If you're not careful, your coat may accidentally be given away, Marla Burton, training coordinator of McLean, Va.-based Training Futures, warns visitors. A nonprofit that prepares low-income individuals for life as entry-level corporate staffers, the organization's offices, where classes are given in subjects ranging from basic math to speaking skills and professional etiquette, is already buzzing with activity at 8 a.m. on the day Training magazine dropped in for a visit.
The reason your coat's in danger has nothing to do, of course, with the honesty of the Training Futures staff or its students (the organization screens its prospects much too carefully for anything like that). Rather, it's that the program collects used coats and business attire, which are then donated to students. Although readiness for the corporate world involves more than wearing the right outfit, the transformation that students (often foreign-born with degrees earned in other countries that can't be used here) undergo, has as much to do with how they feel about themselves as what they know.
More than simply understanding how to use an Excel spreadsheet and correspond properly with clients, Futures graduates should feel like they fit in, Burton says. Volunteers from organizations such as the CIA and Training Top 100 winner Booz Allen Hamilton, next-door neighbor and major Futures benefactor, play a large part, she notes. After receiving computer tutoring from 40 Booz Allen volunteers, for example, students may feel a little more at ease if the opportunity for an interview there ever arises. "When you go to Booz Allen, of course you can fit in," Burton says. "You're already professionals. It's only a matter of time before you find your place in the world."
By 8:15 a.m., students eager to make that transition into corporate life are ready for the day. They fill the conference rooms preparing for speeches they will give later to their instructors and peers on topics ranging from their life story to their favorite city; others are finishing homework on computers in the Futures practice lab. While students are welcome to use the office's conference rooms and computer lab before the day begins, the program is highly structured. Students sign in upon arrival. Each is assigned to one of three Futures supervisors, who in addition to tracking their daily comings and goings, checks in with them throughout the program to gauge their progress. "[They help] if you have any questions or problems or you were sick and didn't show up," a student giving an office tour explains. "Whatever kind of advice you need. Every Friday we meet one on one with our adviser."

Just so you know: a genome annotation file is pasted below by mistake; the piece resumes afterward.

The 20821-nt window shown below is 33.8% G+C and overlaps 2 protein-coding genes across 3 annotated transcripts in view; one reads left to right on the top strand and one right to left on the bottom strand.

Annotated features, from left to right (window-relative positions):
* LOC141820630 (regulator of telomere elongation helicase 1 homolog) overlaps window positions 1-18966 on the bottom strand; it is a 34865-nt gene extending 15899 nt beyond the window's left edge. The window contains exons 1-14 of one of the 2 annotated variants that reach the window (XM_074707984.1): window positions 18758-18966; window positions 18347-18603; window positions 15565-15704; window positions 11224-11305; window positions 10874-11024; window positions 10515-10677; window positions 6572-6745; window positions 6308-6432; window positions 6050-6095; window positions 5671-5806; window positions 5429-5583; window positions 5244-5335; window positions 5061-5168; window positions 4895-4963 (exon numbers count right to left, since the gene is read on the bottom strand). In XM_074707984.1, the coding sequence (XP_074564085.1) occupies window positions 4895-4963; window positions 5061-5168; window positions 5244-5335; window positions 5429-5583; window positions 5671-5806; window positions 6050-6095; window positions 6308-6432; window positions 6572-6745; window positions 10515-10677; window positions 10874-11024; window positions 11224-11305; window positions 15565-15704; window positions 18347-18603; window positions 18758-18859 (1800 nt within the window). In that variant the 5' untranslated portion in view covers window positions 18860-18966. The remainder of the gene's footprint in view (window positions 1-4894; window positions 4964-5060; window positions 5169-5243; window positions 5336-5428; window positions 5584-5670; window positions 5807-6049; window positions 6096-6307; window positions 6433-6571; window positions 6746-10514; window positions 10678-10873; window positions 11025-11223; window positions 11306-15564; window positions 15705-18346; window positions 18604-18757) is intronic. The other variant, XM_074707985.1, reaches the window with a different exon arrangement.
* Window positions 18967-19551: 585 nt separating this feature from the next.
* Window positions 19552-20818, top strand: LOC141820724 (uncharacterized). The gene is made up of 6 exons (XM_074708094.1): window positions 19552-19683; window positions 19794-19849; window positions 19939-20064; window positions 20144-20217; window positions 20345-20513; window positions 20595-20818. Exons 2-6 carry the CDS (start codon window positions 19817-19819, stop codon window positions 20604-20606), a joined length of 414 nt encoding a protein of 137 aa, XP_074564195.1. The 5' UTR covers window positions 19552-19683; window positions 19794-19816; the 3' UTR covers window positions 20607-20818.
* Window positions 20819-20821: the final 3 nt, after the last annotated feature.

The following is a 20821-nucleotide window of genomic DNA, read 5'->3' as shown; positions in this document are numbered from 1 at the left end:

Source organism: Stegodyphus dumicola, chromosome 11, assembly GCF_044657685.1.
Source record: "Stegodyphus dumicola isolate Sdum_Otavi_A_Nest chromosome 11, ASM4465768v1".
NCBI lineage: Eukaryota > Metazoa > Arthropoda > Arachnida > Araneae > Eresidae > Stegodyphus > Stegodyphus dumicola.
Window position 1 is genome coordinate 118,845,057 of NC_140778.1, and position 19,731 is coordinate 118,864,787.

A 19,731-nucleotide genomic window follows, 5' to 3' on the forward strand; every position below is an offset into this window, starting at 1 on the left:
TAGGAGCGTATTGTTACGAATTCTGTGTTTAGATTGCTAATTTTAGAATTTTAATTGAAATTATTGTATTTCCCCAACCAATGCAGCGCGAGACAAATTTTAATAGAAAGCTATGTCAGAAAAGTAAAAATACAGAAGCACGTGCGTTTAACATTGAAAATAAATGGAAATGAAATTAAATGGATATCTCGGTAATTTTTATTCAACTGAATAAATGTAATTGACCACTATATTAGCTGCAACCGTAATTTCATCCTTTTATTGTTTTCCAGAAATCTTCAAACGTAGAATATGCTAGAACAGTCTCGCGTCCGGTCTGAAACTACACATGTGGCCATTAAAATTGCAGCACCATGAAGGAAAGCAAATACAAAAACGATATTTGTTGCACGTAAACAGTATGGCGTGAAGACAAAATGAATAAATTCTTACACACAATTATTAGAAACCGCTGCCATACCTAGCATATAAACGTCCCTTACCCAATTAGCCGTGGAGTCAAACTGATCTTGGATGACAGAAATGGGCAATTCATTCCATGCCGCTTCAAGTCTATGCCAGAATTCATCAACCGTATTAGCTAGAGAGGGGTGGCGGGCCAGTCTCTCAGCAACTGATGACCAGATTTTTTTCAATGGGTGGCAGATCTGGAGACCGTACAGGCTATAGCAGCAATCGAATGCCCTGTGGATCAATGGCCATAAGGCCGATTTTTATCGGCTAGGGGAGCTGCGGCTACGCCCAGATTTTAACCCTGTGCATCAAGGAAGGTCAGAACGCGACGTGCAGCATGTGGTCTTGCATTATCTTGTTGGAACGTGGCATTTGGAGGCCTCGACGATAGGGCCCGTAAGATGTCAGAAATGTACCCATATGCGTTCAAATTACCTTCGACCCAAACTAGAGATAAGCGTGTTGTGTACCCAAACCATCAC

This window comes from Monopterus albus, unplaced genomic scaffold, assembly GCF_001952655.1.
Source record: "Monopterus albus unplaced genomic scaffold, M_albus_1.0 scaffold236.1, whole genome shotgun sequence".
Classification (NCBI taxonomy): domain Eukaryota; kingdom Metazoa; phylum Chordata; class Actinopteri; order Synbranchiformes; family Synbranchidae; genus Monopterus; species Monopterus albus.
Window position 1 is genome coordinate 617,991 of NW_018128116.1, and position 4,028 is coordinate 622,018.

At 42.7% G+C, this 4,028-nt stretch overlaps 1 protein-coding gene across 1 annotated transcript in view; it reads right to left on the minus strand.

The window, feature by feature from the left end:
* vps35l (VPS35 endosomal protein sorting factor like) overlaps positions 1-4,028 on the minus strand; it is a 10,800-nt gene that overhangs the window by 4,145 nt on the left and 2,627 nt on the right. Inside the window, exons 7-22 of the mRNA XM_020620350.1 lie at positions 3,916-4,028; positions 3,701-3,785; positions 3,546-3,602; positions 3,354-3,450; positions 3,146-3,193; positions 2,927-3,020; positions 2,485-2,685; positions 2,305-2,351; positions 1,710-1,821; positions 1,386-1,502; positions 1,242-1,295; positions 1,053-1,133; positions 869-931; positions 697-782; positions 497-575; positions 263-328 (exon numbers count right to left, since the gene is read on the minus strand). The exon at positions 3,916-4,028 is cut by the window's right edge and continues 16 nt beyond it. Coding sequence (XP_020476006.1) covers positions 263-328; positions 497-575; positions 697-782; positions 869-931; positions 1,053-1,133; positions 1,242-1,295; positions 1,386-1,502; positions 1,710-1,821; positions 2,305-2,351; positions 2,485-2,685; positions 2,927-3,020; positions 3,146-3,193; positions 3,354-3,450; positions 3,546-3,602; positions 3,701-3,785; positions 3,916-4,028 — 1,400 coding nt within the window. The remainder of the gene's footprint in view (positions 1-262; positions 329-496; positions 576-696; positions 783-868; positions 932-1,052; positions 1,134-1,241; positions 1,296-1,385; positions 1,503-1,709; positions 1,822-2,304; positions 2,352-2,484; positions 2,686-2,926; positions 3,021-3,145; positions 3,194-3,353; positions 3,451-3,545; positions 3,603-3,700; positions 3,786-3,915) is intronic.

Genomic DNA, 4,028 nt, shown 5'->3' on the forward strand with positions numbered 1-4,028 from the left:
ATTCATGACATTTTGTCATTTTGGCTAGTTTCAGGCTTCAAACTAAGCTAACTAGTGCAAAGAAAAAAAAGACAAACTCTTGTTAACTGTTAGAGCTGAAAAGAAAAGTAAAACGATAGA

Training sessions begin at 9 a.m., with participants divided into two groups as they circulate to classes such as Business Math in Office Procedures and the Speakers Club, in which they polish speaking skills. The day usually ends at 2 p.m., with 30 minutes to an hour budgeted for each class. To buoy students' spirits and keep them up to date on their former classmates' progress, a bulletin board lists all the job placements that have occurred since the last grads left the program. Placements range from the military to companies such as First Horizon and Verizon. Former graduates come back to tell their success stories.